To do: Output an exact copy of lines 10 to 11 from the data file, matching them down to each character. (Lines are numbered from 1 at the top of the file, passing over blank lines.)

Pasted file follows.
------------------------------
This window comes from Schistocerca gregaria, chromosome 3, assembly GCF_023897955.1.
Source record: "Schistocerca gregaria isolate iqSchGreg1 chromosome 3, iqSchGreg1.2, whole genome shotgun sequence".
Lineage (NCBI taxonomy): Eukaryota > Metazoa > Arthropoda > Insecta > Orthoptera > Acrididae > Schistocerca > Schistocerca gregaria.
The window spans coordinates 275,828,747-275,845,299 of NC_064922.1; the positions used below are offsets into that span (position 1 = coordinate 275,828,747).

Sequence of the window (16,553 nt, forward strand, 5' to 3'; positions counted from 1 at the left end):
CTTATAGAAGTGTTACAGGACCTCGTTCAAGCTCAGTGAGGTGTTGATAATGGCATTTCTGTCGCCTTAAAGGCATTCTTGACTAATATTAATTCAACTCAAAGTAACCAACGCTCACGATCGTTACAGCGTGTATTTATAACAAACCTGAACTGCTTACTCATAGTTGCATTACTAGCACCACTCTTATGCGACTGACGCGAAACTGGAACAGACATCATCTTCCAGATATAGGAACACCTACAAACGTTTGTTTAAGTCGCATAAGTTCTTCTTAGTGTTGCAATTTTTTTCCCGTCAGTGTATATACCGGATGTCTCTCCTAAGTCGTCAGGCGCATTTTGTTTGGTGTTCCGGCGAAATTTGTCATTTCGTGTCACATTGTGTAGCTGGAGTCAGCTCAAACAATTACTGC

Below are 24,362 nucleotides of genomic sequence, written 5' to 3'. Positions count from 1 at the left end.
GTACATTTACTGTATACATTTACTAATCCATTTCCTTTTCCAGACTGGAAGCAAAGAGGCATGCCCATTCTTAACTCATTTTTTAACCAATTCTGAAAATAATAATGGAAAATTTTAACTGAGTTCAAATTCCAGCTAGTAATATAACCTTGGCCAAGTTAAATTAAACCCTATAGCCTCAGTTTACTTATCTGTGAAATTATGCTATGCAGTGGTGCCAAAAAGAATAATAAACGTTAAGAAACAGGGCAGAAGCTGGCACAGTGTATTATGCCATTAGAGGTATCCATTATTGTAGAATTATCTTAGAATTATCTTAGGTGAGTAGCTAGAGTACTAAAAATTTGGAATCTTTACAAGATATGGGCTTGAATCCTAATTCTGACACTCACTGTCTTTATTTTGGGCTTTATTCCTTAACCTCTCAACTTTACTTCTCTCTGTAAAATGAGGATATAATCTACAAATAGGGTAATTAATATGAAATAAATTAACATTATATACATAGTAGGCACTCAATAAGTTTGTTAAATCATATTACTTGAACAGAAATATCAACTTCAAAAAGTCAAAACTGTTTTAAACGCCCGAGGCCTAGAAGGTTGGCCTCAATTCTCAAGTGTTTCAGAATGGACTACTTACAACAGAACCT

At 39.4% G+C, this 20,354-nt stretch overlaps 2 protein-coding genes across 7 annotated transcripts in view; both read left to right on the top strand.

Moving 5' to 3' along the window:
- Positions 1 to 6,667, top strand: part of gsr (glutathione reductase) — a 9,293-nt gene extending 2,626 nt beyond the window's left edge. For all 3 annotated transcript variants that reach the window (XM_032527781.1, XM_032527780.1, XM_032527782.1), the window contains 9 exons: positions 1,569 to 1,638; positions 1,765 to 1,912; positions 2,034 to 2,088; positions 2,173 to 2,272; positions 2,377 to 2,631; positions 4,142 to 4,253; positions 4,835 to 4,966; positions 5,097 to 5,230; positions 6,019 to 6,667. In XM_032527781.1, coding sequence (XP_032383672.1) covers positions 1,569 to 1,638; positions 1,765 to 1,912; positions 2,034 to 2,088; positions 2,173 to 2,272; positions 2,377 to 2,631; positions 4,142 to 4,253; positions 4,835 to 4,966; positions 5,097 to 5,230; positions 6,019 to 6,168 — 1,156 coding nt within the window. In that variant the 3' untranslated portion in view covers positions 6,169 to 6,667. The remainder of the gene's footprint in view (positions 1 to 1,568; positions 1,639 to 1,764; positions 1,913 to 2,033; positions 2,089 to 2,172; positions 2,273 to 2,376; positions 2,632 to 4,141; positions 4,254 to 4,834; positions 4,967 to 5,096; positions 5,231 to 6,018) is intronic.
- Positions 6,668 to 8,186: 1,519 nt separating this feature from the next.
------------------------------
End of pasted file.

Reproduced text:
Moving 5' to 3' along the window:
- Positions 1 to 6,667, top strand: part of gsr (glutathione reductase) — a 9,293-nt gene extending 2,626 nt beyond the window's left edge. For all 3 annotated transcript variants that reach the window (XM_032527781.1, XM_032527780.1, XM_032527782.1), the window contains 9 exons: positions 1,569 to 1,638; positions 1,765 to 1,912; positions 2,034 to 2,088; positions 2,173 to 2,272; positions 2,377 to 2,631; positions 4,142 to 4,253; positions 4,835 to 4,966; positions 5,097 to 5,230; positions 6,019 to 6,667. In XM_032527781.1, coding sequence (XP_032383672.1) covers positions 1,569 to 1,638; positions 1,765 to 1,912; positions 2,034 to 2,088; positions 2,173 to 2,272; positions 2,377 to 2,631; positions 4,142 to 4,253; positions 4,835 to 4,966; positions 5,097 to 5,230; positions 6,019 to 6,168 — 1,156 coding nt within the window. In that variant the 3' untranslated portion in view covers positions 6,169 to 6,667. The remainder of the gene's footprint in view (positions 1 to 1,568; positions 1,639 to 1,764; positions 1,913 to 2,033; positions 2,089 to 2,172; positions 2,273 to 2,376; positions 2,632 to 4,141; positions 4,254 to 4,834; positions 4,967 to 5,096; positions 5,231 to 6,018) is intronic.